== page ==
Shooting her mother a glare, Roxanne turned around. "Yes, this is Bernard."
He gave a tentative smile.
"Hi," said her mother. "Roxanne's told me so much about you."
"Come on, Bernard, don't stand in the shadows," Roxanne told him, giving him a heart-meltingly warm smile.
Stammering, he ascended the first step. And nearly squawked when Mrs. Ritchi hugged him too. She felt bonier than Roxanne, and somehow frailer. She smelled of tangerine, which was a nice scent. He had to remind Minion to get some. Well… this was a turnaround.
When she released him, she held him by the shoulders, gazing at him fondly. "I'm sorry, I hope I didn't embarrass you. It's just, Roxanne says you've saved her life twice; I couldn't help it."
"I… I saved her life?" said Bernard wonderingly.
"That's what Roxanne said. You got her out of the Museum right before it exploded AND you pulled her out of that alligator pit." She paused. "Was there really disco playing? I thought she was joking."
"Er, yes, there was. Minion likes it."
"How do you know that, Bernard?" Roxanne asked.
"I read it somewhere. In a book! Is there dinner, Mrs. Ritchi? I mean, I know there's going to be dinner—at least, I assume so, since people usually have dinner when they invite people over—right?"
Mrs. Ritchi grinned at him. "Call me Patricia." Knocking his arm—she was so similar to Roxanne—she beckoned him inside, where he found himself in completely unfamiliar surroundings. He was in a well-lit hallway, with an elaborate lamp resting on a small table. White gauzy curtains covered the windows and the hardwood floor gleamed gold. Besides a few early burglaries, the Warden's home, and Roxanne's apartment, this was the first human dwelling he had ever been in. Mrs. Ritchi—no, Patricia—led them into the living room, where a plush sofa and an adequate entertainment system awaited them. Patricia and Roxanne sat down, so he did too.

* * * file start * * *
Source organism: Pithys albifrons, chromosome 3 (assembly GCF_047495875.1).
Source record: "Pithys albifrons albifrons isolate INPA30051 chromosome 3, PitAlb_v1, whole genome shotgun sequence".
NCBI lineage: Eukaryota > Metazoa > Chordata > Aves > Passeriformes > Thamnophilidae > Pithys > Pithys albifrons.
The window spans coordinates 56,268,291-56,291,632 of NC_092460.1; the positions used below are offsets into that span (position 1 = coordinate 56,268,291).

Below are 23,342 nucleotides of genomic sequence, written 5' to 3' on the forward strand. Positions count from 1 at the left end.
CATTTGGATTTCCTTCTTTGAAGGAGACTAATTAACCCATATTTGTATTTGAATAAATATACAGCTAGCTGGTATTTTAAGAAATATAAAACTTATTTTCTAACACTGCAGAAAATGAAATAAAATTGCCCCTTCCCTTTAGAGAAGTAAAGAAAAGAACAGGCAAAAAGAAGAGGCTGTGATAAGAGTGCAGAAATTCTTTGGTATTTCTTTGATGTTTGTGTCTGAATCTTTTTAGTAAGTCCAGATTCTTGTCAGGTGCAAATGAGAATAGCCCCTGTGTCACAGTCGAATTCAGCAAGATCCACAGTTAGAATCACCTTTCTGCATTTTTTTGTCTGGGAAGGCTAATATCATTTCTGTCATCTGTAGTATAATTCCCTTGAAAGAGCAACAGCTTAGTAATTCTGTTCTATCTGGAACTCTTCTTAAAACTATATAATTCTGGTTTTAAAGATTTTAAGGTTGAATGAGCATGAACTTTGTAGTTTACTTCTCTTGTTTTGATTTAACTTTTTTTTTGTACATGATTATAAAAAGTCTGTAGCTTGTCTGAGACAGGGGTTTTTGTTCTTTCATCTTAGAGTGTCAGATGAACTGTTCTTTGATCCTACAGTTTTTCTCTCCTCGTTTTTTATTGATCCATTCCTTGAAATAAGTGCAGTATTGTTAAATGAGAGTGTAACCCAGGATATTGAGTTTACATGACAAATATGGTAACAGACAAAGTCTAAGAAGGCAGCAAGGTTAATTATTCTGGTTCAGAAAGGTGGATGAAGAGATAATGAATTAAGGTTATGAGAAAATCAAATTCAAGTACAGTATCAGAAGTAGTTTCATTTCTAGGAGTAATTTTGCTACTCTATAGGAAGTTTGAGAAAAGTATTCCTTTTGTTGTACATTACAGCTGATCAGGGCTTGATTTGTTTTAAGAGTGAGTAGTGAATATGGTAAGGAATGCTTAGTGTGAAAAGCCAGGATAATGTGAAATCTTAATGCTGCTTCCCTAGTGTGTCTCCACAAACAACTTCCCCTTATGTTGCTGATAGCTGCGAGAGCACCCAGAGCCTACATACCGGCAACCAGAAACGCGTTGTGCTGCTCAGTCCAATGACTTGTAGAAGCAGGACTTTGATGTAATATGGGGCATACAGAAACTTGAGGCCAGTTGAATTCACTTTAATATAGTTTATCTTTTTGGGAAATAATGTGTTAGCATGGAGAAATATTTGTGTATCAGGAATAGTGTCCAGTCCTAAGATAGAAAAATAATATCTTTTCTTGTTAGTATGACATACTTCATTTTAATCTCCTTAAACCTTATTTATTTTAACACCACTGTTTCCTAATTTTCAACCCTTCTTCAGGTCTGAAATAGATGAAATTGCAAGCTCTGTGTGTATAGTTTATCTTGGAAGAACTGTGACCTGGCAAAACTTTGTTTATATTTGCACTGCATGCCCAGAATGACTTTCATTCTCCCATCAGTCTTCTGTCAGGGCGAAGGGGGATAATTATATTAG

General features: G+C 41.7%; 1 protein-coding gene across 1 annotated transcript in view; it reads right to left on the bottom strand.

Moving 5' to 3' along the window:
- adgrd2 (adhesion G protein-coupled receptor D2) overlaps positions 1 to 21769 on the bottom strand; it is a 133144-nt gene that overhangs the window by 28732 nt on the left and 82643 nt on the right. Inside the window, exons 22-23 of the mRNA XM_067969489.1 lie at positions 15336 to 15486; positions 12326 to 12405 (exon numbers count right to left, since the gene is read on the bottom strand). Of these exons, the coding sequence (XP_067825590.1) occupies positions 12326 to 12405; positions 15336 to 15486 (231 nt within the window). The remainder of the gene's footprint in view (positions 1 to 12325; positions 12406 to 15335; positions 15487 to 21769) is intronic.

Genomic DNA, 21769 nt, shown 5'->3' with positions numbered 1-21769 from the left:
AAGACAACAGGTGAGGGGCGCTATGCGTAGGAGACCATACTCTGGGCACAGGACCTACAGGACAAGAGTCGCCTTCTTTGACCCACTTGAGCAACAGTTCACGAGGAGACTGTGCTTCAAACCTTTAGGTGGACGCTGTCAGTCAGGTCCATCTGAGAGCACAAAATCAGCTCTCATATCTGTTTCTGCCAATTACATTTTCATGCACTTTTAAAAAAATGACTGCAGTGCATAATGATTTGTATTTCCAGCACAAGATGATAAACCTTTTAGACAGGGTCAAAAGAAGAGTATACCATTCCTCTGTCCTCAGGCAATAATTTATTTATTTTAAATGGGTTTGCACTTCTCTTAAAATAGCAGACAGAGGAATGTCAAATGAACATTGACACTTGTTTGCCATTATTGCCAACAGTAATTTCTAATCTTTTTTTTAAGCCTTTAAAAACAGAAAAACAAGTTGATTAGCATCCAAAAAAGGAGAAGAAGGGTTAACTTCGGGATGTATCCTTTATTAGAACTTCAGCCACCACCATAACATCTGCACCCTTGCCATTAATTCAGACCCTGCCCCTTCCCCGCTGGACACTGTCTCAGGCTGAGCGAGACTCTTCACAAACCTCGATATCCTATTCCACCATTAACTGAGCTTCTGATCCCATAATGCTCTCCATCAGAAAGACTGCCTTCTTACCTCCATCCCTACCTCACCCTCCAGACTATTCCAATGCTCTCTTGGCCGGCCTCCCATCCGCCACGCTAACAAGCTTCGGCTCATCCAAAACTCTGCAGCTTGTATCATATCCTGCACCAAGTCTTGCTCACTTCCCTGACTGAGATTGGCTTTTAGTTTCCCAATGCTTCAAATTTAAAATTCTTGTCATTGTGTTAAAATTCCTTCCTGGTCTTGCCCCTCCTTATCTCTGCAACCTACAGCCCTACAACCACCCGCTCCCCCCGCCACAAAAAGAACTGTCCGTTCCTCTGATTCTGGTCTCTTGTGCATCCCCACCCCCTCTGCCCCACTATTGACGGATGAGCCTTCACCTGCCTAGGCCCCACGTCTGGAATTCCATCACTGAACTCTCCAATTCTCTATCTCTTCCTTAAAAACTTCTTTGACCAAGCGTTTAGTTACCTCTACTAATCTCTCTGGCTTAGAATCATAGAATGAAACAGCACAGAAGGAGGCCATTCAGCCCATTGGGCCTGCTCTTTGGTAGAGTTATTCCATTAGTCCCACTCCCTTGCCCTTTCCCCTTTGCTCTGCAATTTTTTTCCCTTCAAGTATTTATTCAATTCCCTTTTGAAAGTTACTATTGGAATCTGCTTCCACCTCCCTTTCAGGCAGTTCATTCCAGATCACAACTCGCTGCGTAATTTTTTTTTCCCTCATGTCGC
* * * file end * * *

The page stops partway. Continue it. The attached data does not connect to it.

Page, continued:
"So, how have things been going for you? When I heard about the museum, I was so scared; I totally freaked." She shook her head, getting rid of a bad memory. "Do you know who did it?"
"Megamind, who else? I just wish I knew why…"
"Spite, probably. Just hammering one more nail into the coffin."
"Maybe not," Bernard mumbled, but no one heard it.
"That's not like him, though. I've known him for so many years, and he's never been vindictive. Never."
"Roxanne, he stuck spikes and machine guns in your face on a daily basis. And now, what do you know, he went and murdered someone. He's a monster. I'm just glad you're still alive after going through all that."
It was a good thing that no one was looking at Bernard, or they would have seen him staring at Patricia with a very hard expression indeed.
"He's not a monster, Mom. He's just—yes, he did something I thought he would never do, but that doesn't make him less human."
Bernard gazed at the reporter, his glare vanishing. "Human?" he breathed.
Roxanne did a facepalm. "Okay, not human, but understandable. He's not incomprehensibly evil, like all those idiots say. He's not harmless, I'm not saying that, but he's—"